As ethical beings possessed of second nature, except for a few very spontaneous acts, we always have reasons for what we say and do. We hope they are good reasons.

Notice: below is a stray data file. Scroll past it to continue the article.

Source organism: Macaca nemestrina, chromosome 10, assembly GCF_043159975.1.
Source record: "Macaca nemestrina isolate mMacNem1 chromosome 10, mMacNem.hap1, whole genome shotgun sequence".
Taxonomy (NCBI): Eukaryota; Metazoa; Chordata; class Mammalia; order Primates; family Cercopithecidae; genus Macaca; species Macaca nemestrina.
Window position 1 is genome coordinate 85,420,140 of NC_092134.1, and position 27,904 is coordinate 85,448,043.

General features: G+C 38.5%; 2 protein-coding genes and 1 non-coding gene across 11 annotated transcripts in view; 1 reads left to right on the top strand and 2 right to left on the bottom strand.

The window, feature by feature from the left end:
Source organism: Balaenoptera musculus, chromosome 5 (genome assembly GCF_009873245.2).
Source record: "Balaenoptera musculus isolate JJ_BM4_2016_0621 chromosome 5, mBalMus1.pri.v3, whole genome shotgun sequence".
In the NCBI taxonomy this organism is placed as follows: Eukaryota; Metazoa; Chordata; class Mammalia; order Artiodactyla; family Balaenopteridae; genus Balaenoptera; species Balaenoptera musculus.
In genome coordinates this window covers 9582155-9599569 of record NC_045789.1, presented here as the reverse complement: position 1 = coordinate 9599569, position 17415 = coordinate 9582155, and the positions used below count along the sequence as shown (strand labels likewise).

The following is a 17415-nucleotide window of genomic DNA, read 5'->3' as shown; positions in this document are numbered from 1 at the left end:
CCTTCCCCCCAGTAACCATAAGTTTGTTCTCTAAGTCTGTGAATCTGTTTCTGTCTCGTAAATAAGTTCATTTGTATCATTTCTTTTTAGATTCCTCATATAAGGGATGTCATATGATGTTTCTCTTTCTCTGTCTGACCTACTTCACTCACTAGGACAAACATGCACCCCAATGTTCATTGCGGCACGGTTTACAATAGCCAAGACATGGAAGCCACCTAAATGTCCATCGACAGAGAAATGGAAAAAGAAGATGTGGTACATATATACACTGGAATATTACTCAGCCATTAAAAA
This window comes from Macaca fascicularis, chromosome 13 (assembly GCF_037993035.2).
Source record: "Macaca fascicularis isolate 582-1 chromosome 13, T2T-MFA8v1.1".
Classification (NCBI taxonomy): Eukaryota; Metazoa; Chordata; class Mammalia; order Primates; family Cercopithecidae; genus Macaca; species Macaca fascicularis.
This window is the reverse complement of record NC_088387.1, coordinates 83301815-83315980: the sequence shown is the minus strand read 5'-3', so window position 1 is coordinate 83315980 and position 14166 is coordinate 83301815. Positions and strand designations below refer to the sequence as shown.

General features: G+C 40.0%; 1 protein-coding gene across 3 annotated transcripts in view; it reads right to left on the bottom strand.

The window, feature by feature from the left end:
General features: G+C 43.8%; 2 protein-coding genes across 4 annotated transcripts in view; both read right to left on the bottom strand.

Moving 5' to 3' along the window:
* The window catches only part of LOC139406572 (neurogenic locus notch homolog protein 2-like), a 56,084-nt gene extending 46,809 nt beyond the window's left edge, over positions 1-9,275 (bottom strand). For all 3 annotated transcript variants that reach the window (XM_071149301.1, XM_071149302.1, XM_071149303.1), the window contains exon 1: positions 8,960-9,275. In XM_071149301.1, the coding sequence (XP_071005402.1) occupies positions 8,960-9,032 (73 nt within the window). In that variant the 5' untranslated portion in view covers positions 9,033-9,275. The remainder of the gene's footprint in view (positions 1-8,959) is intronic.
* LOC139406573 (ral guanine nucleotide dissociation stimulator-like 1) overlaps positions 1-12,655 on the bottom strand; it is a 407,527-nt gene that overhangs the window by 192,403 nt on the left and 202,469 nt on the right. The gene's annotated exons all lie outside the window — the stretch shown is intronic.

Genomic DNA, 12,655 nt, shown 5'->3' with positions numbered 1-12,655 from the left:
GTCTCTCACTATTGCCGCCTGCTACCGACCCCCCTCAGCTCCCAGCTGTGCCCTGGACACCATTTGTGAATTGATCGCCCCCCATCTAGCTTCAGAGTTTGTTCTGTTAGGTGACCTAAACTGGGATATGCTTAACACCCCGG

Ethical merit consists essentially in conscientiousness about the goodness of the reasons that motivate words and deeds and are used to justify them. Such goodness of reasons is never merely formal or technical; it is also social and situational. (See also Commitment; Ends; Reasonableness; Interpretive Charity; Agency; Rational/Talking Animal; Things Said; Rational Ethics; Evaluation of Actions; Intellectual Virtue, Love; Honesty, Kindness.)